Col. Theodore Wilson *Ted* Guy April 23, 1999
Ex-POW Col. Ted Guy passed away from complications of Leukemia. Colonel Guy was an Air Force Veteran of Korea and Vietnam. He was a POW in North Vietnam for 5 years. He was an American Hero; and a champion of the POW/MIA issue. His loss is felt deeply by all.
In our daily existance we have many things that impact our lives. Those things are etched in our minds and never are forgotten. The most impressing memory that I have is that of the Viet Nam War. This war was at a time very confusing to me. Each night the war was on the news yet when I asked about it in school the teacher would very quickly change the subject. All around us were people protesting the war, and those who supported the war. Either way the these people believed, young men all around us were leaving. They were going to A far off country that not many people knew about. These young men were going because they were called upon to do so. I wanted so despertally to show that reguardless of what others believed I supported those brave young men who went over there. I saw an add for a POW/MIA braclet and wanted it. I saved my babysitting money and got a money order and sent away for the braclet. I have worn this braclet for 26 years now and still feel as strongly today as I did then. I would like to introduce you to the man whose name has been A part of my life and in my heart for all those years and will forever be..........
CWO ANDREW JOHN ELLIOTT
Date of birth November 30th 1941 In Glasgow,Scotland.The listed home city is Oakland,California(Some records indicate Carmel,California).Andrew is in the US Army with a W2 rank.His unit is Troop D,3rd Squadron,4th Cavalry,25th Infantry Division. His status to date is Missing In Action. Date of loss is June 9th 1970. Shot down over South Viet Nam.
The 3rd Squadron,4th Cavalry provided ground reconnaissance for the 25th Infantry Division in Vietnam.Troop D was it's air cavalry troop,serving mostly with the divisions 25th Aviation Battalion. In 1970, after having seen combat in the Saigon area during the Tet offensive of 1968, the Division continued it's primary operations around Cu Chi,South Vietnam, and in the spring of 1970 sent elements into Cambodia seeking North Vietnamese Army sanctuaries. Andrew Elliott was a pilot assigned to Troop D, and on June 9th,1970 was assigned a fire support base at Katum South Vietnam. Aboard the OH6A "Loach" with Elliott were Stephen L. Gobry and SP4 Jerry W. McGlothen,passengers. When the aircraft was about half-way between Fire Support Base Santa Barbara and Katum,Elliott radioed that he could not see the road nor Katum. He was instructed by the command and control aircraft to go to Tay Ninh and shut down,that everyone would be called to Koropey as soon as the weather cleared. Elliott acknowledged and said "I'm going to Tay Ninh at this time." This was the last communication with Elliott. After it was determined that Elliott's aircraft was missing, a full scale search effort was initiated and continued for 5 days. On June 24th, the wreckage was found and recovery teams were inserted into the crash site. The bodies of Gobry and McGlothlen were recovered and positively identified. About 50 meters from the crash site,near the body of McGlothen, a helmet and chest protector belonging to Elliott were found. It appeared that the body had been dragged to this position from the crash site. A search team remained on the ground 4 days, but were never able to find any trace of Elliott. He was listed Missing in Action.Whether Elliot survived the crash to be captured was never learned for certain.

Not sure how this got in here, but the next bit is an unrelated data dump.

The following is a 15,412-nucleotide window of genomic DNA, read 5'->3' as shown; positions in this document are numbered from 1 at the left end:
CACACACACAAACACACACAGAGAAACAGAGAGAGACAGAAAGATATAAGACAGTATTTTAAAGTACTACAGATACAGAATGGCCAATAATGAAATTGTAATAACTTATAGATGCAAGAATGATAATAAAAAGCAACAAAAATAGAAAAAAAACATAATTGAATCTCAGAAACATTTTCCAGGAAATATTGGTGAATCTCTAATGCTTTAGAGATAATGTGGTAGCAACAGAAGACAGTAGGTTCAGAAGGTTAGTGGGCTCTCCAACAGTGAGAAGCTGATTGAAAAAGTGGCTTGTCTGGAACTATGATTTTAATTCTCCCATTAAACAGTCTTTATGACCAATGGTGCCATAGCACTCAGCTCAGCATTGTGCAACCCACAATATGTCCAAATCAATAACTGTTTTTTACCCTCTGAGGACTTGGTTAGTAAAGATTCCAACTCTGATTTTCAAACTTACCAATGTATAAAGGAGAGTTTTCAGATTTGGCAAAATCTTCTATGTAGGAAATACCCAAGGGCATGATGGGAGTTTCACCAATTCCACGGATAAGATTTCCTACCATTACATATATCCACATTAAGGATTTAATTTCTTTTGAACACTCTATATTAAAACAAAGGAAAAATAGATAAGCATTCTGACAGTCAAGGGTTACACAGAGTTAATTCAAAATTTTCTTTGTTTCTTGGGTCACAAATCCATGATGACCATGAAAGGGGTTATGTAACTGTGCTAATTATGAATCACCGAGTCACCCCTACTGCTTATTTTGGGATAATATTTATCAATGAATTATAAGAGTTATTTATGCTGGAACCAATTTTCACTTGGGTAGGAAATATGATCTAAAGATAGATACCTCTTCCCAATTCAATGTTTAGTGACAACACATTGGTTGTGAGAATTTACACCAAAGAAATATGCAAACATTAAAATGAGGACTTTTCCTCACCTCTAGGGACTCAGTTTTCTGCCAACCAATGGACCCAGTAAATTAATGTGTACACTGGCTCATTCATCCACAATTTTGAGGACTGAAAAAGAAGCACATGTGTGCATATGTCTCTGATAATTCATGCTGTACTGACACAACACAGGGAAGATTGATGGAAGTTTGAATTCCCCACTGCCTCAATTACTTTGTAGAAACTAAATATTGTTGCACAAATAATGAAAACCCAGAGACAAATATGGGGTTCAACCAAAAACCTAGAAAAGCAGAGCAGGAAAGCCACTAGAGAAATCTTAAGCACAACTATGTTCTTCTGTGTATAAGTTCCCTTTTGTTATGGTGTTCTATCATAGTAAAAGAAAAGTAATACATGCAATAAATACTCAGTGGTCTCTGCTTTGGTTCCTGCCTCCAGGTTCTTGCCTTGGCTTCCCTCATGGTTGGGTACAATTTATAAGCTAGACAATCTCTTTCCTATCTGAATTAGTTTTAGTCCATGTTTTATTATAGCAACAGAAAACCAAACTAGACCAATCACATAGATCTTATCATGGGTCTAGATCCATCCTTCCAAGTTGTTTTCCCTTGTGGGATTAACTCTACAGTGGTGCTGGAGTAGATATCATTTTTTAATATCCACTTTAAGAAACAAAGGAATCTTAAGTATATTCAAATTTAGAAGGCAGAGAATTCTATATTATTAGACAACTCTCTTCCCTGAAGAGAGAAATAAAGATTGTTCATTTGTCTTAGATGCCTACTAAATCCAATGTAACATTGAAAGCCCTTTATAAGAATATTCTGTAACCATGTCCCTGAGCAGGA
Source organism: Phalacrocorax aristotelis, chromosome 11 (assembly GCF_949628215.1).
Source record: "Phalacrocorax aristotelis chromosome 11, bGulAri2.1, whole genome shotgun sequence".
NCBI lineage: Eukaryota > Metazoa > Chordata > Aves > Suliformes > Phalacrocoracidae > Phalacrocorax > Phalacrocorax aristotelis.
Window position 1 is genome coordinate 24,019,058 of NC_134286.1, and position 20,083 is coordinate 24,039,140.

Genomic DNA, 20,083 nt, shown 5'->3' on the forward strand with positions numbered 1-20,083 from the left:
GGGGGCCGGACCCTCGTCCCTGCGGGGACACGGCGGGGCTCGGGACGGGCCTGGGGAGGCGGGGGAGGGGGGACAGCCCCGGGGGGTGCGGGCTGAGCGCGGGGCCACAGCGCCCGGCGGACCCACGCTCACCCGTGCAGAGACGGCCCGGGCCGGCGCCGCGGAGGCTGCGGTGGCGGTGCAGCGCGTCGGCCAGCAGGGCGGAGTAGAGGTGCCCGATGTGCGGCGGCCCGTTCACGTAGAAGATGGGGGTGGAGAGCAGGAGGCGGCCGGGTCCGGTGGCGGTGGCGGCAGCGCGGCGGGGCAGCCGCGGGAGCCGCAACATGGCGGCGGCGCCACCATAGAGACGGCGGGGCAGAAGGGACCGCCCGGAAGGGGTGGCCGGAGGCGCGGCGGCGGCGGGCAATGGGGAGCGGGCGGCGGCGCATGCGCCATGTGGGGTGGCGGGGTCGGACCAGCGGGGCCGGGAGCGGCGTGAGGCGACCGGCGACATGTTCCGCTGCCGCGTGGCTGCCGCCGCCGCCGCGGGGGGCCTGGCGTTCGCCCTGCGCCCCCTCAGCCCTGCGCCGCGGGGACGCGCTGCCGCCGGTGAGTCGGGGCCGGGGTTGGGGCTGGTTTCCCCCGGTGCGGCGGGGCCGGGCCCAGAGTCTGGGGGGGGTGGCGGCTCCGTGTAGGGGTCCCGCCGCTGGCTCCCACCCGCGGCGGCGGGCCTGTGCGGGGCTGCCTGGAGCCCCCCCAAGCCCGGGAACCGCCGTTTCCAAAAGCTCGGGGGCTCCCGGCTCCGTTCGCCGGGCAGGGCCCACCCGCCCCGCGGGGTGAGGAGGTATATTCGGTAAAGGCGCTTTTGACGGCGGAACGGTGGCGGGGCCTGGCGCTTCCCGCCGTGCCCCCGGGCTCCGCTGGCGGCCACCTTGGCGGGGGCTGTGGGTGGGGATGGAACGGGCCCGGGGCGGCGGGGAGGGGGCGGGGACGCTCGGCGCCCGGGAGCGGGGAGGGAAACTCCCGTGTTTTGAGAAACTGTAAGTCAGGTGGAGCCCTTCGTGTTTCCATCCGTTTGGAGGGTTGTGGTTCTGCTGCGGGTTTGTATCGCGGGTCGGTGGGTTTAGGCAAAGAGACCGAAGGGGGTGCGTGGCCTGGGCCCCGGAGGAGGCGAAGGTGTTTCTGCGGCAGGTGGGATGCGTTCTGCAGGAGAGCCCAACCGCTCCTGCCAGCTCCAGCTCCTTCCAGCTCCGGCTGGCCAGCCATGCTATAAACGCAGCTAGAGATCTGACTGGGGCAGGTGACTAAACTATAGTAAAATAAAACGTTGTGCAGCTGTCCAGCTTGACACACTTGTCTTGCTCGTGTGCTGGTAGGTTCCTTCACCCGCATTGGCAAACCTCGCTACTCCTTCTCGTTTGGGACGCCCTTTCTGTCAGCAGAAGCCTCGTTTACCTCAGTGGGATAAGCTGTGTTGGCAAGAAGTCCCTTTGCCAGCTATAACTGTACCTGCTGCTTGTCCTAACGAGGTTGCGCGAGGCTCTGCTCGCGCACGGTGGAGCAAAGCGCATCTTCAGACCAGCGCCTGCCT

In 1973,when 591 Americans were released from POW camps in Vietnam,each time the news reported on this and read the names I would sit and listen until each name had been read. That sinking feeling that I got when his name did not appear on the lists is still with me today.
Since the war ended,nearly 10,000 reports have been received by the U.S. Government relating to missing Americans in Southeast Asia. Most authorities agree that Americans are still alive today,held against their will. Few agree on methods to bring them home.
We cannot emphasize enough how important it is to keep pushing this issue.The need to get specific answers is more important now then ever before. If still alive, some MIA's are now in their 70's...They don't have much time left.We have to demand the answers from the bureaucrats and keep pushing until they get the message that THEY work for US and that we are serious about getting these long overdue responses. We can no longer allow questionable protocols established by the pseudo-aristocratic armchair strategists,to determine or influence the fate of the men who were in the trenches while the diplomats were sharing sherry and canapes and talking about "Their Plans" for the future of SE Asia.
If you are thinking that nothing is being done to help keep this issue alive,Think again. People everywhere are standing up and shouting that this will not be forgotten. Please check out the links below and write to your congressman,your senators and the Whitehouse.We need answers NOW!
Click Here To See How You Can Help.Operation Just Cause.
A Special Thank's To Gunny For Getting The Background Information On Andrew For Me To Make This Page Possible.
Thank You Lloyd
Thank You Skypilot.
Click Here To See A Very Touching Site.
An Award Presented To My Site That Touched My Heart. Thank-You.
Thank You For The Honor Of The Award.
An Award Presented To Us By Our Newest Member Of The POW/MIA Forum.Thank You Very Much.
Additional Thank's To Steve With The National Alliance Of Families For Additional Information Provided For This Page.
The Wall On The Web.
A Very Special Site To Visit.
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